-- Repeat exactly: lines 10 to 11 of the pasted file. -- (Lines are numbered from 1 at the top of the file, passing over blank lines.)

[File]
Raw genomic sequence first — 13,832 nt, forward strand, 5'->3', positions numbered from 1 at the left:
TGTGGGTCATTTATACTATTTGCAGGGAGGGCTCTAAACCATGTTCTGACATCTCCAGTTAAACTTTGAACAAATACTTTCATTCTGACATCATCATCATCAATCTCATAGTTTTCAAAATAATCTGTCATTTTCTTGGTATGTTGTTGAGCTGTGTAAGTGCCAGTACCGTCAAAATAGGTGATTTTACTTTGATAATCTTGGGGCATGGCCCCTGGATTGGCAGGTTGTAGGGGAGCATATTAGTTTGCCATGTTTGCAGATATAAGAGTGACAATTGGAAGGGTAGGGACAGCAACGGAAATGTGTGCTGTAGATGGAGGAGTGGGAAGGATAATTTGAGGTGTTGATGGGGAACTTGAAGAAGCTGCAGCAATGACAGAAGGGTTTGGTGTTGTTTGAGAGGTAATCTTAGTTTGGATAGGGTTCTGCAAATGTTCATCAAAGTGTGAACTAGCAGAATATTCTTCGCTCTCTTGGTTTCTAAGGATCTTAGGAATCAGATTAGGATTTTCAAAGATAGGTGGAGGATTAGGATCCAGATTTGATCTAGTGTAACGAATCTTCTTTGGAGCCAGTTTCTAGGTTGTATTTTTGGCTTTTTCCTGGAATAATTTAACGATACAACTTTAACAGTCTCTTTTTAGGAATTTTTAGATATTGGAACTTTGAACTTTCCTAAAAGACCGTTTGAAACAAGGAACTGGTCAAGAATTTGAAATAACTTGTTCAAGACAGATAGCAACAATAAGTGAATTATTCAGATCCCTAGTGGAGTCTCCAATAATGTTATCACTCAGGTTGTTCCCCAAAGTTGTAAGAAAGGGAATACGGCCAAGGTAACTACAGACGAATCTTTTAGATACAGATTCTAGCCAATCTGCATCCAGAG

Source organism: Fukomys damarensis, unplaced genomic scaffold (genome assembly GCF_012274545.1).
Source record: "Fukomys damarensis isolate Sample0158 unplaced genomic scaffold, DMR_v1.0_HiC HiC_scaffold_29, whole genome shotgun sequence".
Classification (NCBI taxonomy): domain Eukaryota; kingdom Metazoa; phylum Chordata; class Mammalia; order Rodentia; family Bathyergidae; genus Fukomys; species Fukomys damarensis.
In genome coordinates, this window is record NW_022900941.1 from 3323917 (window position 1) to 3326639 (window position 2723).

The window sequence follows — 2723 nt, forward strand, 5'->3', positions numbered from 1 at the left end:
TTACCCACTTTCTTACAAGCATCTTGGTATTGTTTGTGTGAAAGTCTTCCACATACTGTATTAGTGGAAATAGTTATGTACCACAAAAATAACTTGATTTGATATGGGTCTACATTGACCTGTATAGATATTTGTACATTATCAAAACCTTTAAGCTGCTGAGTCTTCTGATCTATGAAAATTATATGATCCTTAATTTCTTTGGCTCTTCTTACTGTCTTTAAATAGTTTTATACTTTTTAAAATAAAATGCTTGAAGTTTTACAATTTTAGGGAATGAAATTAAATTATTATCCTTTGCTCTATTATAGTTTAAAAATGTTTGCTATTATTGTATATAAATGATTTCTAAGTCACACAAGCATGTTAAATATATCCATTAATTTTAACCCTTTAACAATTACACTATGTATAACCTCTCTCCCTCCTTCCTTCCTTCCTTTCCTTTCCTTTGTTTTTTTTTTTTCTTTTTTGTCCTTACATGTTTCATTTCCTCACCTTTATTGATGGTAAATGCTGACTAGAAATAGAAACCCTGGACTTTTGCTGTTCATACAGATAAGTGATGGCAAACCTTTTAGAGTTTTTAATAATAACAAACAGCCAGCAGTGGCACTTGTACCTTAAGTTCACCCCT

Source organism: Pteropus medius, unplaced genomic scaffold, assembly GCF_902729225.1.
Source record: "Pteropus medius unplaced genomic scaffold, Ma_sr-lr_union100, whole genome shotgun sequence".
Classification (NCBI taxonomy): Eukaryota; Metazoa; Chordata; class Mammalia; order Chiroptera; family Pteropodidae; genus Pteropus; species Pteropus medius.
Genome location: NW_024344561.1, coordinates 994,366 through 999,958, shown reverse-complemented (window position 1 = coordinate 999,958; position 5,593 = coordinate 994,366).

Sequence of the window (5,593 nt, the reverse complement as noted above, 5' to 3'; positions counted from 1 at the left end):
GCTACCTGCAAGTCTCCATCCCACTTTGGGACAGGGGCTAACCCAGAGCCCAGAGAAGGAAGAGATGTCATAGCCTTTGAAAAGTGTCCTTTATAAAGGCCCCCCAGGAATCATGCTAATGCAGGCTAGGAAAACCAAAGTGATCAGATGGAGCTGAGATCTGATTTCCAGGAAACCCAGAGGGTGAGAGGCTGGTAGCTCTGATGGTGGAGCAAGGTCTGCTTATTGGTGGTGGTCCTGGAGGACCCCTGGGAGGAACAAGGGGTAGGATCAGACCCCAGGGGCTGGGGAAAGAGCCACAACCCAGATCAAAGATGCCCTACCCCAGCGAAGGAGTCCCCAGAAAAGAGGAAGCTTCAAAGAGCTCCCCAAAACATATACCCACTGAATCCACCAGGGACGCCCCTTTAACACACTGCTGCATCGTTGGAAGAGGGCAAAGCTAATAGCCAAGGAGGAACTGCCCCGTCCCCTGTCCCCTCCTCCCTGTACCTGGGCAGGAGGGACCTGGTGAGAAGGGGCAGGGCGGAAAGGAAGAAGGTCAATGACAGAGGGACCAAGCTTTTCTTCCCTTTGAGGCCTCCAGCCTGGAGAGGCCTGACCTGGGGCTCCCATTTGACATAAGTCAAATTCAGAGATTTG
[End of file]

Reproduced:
Source record: "Pteropus medius unplaced genomic scaffold, Ma_sr-lr_union100, whole genome shotgun sequence".
Classification (NCBI taxonomy): Eukaryota; Metazoa; Chordata; class Mammalia; order Chiroptera; family Pteropodidae; genus Pteropus; species Pteropus medius.